The History of the New York Times

This article was written by Phin Upham

The New York Times is known for its excellence in editing. The paper puts together hard-hitting stories exploring the facets of each issue closely. Though it has never been the largest paper in circulation, it has grown to carry the reputation of one of the world’s greatest newspapers.

First sold for pennies in 1851, the Times began with the mission of catering to a more cultured and learned audience. The editors worked hard to avoid sensationalism in their stories, but that hard work came at a high cost. The paper was losing over $1,000 by the time it was purchased by Adolph Simon Ochs in 1896.

Under Ochs, the paper put a greater emphasis on providing full coverage of the news of the day. He made sweeping changes, including changing the price back to a penny (it had since gone up to try and cover some of the costs of producing it), he added a Sunday magazine section, and he eliminated fiction from the paper entirely.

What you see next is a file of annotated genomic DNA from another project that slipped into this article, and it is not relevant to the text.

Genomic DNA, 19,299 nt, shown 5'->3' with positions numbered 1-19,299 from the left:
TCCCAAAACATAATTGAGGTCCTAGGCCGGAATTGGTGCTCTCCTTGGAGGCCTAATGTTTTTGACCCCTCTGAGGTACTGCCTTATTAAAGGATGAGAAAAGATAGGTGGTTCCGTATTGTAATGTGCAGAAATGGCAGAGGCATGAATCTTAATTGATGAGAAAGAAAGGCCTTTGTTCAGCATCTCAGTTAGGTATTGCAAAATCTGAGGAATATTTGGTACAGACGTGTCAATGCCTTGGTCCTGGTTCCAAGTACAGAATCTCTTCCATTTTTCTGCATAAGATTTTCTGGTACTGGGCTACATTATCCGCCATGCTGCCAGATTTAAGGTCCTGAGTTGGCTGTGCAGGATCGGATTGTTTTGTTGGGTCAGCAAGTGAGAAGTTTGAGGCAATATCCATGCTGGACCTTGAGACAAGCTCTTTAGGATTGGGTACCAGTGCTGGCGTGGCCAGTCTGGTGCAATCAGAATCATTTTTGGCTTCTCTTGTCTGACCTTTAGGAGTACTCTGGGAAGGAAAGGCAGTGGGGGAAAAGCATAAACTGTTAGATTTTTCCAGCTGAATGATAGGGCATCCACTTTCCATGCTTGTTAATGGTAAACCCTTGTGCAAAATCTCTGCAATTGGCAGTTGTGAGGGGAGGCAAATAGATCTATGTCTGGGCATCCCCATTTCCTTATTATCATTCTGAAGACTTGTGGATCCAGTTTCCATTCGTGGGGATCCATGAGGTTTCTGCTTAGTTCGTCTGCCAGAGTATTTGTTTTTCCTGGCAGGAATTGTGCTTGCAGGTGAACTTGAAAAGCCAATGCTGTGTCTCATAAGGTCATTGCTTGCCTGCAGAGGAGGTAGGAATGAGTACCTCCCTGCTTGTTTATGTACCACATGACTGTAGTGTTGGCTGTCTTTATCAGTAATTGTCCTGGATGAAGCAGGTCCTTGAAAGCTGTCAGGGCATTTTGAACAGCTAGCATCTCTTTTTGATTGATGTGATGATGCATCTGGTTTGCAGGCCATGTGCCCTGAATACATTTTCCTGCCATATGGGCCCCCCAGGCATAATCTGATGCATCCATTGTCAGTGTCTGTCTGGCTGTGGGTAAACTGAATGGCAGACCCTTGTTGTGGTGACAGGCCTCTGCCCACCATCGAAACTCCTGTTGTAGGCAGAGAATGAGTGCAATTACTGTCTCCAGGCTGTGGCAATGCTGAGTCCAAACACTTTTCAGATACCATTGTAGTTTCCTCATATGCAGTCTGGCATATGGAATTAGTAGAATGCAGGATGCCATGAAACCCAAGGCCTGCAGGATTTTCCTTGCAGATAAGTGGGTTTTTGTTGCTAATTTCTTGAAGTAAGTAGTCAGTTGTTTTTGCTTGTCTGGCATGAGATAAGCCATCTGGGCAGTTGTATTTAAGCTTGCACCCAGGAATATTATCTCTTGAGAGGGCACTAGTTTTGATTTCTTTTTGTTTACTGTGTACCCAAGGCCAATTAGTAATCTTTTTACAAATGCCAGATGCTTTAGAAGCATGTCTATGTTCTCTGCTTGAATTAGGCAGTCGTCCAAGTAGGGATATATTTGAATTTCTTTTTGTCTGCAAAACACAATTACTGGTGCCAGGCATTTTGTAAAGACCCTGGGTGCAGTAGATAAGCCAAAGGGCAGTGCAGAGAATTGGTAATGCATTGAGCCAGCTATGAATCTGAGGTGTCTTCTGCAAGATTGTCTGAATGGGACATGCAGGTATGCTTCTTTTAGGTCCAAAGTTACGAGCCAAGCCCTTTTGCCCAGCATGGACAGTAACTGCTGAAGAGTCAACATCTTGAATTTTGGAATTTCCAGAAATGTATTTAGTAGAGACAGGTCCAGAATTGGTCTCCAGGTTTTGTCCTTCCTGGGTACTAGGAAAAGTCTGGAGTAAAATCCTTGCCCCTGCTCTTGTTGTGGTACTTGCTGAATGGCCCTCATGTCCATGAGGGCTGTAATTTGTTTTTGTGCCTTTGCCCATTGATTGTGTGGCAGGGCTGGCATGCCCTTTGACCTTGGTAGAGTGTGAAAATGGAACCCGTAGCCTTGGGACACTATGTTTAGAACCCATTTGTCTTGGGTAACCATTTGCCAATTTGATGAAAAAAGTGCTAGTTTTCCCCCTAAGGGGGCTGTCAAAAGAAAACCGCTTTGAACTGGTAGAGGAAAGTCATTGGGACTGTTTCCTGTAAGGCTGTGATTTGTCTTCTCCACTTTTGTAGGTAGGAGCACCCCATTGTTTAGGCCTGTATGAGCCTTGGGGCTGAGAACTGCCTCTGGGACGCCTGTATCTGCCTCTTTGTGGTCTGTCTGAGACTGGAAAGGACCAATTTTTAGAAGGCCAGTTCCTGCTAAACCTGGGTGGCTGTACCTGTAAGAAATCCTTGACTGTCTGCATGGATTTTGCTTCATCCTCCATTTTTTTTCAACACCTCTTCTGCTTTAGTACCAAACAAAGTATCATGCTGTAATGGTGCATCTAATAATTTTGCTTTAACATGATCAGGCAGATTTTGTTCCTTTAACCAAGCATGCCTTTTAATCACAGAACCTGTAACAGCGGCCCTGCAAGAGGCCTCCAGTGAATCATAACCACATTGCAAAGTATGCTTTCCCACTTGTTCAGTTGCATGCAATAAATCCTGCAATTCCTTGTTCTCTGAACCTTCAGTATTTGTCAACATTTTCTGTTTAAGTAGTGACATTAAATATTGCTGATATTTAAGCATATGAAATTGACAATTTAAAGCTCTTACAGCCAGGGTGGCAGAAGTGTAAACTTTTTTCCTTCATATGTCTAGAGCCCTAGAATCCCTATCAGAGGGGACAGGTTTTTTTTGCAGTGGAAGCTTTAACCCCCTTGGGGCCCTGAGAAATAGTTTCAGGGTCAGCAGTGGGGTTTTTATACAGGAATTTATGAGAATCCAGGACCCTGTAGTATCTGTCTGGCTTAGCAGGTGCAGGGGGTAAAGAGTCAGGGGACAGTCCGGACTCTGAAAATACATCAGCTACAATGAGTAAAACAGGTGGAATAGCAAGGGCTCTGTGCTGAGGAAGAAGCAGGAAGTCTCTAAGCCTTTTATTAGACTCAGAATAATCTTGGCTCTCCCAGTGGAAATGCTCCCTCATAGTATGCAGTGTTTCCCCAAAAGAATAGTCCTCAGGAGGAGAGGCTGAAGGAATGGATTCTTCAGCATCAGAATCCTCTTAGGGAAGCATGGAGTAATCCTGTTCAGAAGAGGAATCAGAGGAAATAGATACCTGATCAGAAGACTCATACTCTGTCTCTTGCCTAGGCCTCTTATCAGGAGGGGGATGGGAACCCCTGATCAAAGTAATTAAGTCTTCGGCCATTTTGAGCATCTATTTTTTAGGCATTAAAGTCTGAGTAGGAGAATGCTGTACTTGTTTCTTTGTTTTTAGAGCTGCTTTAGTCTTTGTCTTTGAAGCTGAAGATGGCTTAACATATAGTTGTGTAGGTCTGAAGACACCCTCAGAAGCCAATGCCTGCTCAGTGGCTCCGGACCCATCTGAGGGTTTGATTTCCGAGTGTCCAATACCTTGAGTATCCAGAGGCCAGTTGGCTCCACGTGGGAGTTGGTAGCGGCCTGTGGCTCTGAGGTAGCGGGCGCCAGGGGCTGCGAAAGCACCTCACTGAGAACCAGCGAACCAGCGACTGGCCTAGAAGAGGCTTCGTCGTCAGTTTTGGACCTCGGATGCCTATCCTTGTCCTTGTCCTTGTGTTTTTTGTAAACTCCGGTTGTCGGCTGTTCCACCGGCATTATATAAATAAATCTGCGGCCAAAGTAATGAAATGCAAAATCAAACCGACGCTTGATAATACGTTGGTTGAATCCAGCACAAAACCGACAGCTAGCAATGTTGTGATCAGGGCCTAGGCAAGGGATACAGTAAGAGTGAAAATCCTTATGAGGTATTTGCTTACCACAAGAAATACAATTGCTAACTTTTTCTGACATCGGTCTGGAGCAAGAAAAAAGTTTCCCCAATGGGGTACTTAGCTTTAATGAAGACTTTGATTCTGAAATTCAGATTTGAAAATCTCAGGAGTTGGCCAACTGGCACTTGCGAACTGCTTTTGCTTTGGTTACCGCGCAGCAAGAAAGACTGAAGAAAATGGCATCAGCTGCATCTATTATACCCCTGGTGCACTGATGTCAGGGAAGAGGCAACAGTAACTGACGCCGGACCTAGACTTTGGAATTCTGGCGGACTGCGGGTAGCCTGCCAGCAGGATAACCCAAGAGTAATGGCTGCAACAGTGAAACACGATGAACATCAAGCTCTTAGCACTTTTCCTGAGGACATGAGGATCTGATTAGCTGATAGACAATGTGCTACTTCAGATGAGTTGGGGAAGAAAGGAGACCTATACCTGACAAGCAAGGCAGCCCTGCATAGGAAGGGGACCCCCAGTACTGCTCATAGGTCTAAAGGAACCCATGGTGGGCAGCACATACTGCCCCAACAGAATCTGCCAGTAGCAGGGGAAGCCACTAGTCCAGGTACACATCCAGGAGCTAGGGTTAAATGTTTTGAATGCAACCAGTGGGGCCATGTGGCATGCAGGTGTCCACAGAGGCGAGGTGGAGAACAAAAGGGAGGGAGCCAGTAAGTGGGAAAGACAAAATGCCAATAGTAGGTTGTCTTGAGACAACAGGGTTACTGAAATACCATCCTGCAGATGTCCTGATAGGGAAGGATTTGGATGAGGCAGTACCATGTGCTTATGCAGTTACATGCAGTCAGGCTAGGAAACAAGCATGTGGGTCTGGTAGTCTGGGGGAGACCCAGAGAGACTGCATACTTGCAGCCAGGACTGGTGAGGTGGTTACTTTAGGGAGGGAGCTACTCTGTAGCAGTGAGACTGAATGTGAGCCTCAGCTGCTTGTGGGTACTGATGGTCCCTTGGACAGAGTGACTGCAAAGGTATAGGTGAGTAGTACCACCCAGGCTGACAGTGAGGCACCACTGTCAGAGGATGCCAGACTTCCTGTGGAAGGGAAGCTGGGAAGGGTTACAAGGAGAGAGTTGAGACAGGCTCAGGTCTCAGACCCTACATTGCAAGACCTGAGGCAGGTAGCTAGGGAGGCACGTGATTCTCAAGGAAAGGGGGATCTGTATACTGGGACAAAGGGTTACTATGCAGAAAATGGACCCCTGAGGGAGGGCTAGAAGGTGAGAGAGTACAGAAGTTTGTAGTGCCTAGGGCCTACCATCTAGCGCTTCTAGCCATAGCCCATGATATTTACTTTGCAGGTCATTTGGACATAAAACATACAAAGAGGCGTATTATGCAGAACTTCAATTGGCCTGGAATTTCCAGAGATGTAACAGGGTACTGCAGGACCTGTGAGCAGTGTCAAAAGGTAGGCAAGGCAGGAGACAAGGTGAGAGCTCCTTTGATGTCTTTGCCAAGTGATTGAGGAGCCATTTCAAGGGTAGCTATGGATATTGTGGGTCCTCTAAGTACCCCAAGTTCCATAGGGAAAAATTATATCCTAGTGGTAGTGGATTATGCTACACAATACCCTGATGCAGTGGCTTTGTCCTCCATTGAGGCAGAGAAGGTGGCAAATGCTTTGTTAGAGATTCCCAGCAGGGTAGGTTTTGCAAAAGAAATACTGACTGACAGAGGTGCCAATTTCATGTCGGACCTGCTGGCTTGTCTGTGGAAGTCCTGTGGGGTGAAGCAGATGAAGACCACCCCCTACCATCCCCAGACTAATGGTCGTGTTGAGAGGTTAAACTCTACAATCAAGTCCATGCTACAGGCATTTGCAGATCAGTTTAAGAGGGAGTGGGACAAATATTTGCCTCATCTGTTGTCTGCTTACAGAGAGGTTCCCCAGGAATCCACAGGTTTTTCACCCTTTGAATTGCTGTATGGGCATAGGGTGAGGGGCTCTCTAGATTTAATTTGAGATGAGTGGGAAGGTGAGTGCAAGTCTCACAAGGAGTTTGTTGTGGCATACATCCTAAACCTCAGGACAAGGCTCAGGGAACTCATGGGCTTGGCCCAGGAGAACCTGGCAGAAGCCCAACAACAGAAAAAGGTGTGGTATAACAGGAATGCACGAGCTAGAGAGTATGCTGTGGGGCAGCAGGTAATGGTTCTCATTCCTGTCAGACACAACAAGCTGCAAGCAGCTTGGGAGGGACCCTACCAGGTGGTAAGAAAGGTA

Its coverage of the sinking of the Titanic is considered one of the landmark points of time that put the paper on the map. It also gained notoriety for the integrity exhibited by its reporters throughout coverage of World War II.

The Times has since changed a lot, especially as the digital age expands and evolves. Today, viewers can purchase subscriptions to the paper online to read from its articles. Though the subscription was briefly abolished in 2005, it has since come back in 2011, offering viewers limited access to some of its subscriber content.

About the Author: Phin Upham is an investor at a family office/hedgefund, where he focuses on special situation illiquid investing. Before this position, Phin Upham was working at Morgan Stanley in the Media & Technology group. You may contact Phin on his Twitter page.